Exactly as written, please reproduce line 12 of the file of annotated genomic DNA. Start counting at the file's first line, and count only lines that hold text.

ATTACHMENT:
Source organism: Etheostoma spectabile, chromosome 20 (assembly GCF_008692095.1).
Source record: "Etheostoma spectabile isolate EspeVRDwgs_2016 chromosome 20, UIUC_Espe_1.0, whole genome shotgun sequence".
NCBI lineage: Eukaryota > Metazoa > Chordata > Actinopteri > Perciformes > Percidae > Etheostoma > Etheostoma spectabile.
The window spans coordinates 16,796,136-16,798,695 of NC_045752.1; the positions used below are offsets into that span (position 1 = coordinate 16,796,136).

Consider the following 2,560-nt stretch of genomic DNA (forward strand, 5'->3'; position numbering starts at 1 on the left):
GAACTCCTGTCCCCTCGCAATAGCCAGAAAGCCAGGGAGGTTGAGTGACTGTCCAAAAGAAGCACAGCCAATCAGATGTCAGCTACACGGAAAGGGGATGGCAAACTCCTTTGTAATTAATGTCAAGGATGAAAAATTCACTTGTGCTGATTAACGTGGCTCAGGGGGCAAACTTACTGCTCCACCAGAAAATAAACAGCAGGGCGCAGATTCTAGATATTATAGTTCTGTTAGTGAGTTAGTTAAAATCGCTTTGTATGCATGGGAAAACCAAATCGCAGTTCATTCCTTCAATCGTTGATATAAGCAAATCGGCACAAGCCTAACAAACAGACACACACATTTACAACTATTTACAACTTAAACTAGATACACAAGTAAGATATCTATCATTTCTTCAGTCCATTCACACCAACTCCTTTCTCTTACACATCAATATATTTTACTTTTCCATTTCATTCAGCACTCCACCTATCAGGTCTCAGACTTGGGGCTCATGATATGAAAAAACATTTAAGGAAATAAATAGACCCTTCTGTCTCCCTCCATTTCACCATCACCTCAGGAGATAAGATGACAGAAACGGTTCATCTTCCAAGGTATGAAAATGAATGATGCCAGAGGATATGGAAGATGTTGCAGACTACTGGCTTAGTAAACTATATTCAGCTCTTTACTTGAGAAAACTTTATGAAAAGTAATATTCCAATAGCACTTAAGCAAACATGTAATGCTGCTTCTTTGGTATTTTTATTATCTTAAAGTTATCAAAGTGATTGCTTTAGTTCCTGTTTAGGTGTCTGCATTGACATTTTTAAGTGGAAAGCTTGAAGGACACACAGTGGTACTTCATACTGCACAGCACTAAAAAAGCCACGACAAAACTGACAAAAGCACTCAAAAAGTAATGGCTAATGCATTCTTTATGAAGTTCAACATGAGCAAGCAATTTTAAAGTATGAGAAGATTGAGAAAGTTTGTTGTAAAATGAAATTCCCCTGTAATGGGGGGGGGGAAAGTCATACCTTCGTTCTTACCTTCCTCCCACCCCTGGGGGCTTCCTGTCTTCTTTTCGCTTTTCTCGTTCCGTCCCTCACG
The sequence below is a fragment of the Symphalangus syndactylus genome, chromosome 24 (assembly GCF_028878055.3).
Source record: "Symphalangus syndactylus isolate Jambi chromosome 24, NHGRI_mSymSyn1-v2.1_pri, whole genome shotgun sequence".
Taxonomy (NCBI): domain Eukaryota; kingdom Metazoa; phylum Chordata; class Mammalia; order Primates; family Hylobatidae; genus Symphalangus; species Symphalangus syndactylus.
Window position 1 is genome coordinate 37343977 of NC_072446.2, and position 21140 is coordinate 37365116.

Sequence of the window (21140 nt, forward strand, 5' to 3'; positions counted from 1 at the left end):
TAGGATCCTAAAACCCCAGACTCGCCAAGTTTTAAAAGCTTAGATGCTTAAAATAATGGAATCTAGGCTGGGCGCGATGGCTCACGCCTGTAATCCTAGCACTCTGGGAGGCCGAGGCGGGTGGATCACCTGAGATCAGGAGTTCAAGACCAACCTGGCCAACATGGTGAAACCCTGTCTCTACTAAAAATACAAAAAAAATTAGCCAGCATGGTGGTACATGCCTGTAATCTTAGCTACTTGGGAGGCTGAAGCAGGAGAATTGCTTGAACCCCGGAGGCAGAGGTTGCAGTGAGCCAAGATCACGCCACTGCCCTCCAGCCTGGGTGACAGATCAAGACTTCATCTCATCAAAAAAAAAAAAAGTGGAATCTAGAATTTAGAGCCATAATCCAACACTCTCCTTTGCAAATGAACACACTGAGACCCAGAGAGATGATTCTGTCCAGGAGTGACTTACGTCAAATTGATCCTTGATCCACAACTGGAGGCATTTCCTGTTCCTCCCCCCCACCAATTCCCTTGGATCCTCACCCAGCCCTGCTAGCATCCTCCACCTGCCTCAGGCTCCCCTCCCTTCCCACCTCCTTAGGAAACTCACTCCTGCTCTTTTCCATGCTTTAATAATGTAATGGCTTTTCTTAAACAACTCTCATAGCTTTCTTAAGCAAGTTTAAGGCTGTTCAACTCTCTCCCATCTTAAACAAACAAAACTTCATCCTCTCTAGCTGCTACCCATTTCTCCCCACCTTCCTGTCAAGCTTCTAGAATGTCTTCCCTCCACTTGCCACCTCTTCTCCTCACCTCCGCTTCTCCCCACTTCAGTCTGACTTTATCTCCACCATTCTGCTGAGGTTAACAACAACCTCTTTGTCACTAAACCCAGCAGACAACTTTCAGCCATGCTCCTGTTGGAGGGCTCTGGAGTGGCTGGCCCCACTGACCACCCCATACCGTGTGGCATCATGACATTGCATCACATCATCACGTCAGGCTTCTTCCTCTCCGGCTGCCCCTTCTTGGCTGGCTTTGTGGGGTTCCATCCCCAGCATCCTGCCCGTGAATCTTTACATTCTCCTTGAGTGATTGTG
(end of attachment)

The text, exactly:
TAGGATCCTAAAACCCCAGACTCGCCAAGTTTTAAAAGCTTAGATGCTTAAAATAATGGAATCTAGGCTGGGCGCGATGGCTCACGCCTGTAATCCTAGCACTCTGGGAGGCCGAGGCGGGTGGATCACCTGAGATCAGGAGTTCAAGACCAACCTGGCCAACATGGTGAAACCCTGTCTCTACTAAAAATACAAAAAAAATTAGCCAGCATGGTGGTACATGCCTGTAATCTTAGCTACTTGGGAGGCTGAAGCAGGAGAATTGCTTGAACCCCGGAGGCAGAGGTTGCAGTGAGCCAAGATCACGCCACTGCCCTCCAGCCTGGGTGACAGATCAAGACTTCATCTCATCAAAAAAAAAAAAAGTGGAATCTAGAATTTAGAGCCATAATCCAACACTCTCCTTTGCAAATGAACACACTGAGACCCAGAGAGATGATTCTGTCCAGGAGTGACTTACGTCAAATTGATCCTTGATCCACAACTGGAGGCATTTCCTGTTCCTCCCCCCCACCAATTCCCTTGGATCCTCACCCAGCCCTGCTAGCATCCTCCACCTGCCTCAGGCTCCCCTCCCTTCCCACCTCCTTAGGAAACTCACTCCTGCTCTTTTCCATGCTTTAATAATGTAATGGCTTTTCTTAAACAACTCTCATAGCTTTCTTAAGCAAGTTTAAGGCTGTTCAACTCTCTCCCATCTTAAACAAACAAAACTTCATCCTCTCTAGCTGCTACCCATTTCTCCCCACCTTCCTGTCAAGCTTCTAGAATGTCTTCCCTCCACTTGCCACCTCTTCTCCTCACCTCCGCTTCTCCCCACTTCAGTCTGACTTTATCTCCACCATTCTGCTGAGGTTAACAACAACCTCTTTGTCACTAAACCCAGCAGACAACTTTCAGCCATGCTCCTGTTGGAGGGCTCTGGAGTGGCTGGCCCCACTGACCACCCCATACCGTGTGGCATCATGACATTGCATCACATCATCACGTCAGGCTTCTTCCTCTCCGGCTGCCCCTTCTTGGCTGGCTTTGTGGGGTTCCATCCCCAGCATCCTGCCCGTGAATCTTTACATTCTCCTTGAGTGATTGTG